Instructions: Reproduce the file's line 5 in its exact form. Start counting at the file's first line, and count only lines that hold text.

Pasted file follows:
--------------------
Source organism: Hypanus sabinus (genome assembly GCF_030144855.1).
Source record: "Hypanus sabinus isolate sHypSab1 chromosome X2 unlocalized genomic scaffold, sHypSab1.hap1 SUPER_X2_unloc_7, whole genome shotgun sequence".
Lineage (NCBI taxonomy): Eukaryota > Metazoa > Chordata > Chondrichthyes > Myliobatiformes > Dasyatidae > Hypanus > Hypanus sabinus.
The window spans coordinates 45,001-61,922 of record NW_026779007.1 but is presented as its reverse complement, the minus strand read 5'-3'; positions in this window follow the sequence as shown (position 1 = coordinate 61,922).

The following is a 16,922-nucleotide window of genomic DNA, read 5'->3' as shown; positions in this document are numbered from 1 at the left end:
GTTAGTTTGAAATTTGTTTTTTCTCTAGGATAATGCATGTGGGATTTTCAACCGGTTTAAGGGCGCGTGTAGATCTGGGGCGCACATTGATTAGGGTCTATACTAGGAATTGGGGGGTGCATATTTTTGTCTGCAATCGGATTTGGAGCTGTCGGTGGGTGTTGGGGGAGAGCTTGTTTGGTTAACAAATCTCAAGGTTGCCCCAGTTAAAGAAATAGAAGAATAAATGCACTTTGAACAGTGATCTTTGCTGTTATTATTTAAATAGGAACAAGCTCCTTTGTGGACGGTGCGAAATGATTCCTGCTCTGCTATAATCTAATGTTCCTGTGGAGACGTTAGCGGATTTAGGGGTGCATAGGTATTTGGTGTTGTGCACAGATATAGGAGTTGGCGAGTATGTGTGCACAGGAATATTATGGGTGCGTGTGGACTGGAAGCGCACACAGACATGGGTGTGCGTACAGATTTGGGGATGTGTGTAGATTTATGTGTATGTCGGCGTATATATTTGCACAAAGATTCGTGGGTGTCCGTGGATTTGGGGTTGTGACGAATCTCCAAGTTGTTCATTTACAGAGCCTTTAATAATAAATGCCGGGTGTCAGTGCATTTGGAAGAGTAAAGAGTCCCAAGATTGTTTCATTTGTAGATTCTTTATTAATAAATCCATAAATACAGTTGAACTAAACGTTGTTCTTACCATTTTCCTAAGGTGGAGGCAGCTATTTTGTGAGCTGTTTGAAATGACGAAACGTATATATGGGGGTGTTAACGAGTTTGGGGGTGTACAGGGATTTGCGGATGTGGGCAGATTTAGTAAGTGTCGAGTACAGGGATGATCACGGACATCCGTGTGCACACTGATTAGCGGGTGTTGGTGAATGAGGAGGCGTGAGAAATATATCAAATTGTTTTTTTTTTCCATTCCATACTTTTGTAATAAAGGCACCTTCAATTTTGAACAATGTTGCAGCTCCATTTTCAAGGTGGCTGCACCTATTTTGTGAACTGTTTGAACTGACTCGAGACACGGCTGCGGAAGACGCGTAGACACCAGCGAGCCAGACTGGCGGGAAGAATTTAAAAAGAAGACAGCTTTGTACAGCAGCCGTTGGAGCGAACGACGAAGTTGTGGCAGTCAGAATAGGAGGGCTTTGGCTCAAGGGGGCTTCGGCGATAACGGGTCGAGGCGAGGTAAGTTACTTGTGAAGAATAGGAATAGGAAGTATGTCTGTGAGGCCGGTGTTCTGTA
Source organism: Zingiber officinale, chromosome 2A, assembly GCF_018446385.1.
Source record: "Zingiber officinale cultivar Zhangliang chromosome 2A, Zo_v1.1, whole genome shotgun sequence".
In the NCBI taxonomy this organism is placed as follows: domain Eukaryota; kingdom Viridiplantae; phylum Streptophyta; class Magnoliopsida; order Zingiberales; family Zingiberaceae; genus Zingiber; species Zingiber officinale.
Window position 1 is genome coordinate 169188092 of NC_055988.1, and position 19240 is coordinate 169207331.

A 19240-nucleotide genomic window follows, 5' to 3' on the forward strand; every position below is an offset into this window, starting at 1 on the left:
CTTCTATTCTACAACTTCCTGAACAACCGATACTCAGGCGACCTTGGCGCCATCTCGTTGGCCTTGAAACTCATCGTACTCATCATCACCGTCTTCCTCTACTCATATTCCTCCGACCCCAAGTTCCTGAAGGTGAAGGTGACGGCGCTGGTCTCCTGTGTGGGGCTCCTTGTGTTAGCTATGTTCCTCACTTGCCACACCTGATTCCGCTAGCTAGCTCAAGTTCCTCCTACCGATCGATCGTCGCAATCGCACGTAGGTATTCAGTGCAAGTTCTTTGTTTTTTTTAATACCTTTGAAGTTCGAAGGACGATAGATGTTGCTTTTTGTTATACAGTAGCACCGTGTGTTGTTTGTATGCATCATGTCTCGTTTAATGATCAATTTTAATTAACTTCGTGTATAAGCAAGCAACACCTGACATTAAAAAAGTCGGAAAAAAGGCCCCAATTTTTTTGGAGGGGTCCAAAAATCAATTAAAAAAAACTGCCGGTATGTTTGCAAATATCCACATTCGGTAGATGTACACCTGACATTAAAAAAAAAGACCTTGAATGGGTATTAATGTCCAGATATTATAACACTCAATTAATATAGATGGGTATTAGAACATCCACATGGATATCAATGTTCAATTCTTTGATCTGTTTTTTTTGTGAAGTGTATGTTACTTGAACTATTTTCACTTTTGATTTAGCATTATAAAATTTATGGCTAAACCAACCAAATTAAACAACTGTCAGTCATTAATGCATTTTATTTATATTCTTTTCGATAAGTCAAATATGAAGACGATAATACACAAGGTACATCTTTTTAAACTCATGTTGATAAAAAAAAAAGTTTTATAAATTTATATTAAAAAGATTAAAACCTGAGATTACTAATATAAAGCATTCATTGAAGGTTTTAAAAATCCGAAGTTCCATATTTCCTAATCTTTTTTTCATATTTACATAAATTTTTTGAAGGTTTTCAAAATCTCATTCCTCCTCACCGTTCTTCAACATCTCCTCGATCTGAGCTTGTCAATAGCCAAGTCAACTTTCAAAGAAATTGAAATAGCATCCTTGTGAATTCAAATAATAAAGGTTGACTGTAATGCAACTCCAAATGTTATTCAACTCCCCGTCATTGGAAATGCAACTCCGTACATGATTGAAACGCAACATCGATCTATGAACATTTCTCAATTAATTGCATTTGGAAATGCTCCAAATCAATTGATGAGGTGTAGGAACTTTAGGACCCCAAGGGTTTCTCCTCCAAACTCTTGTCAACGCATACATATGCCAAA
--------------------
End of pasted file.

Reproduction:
The following is a 16,922-nucleotide window of genomic DNA, read 5'->3' as shown; positions in this document are numbered from 1 at the left end: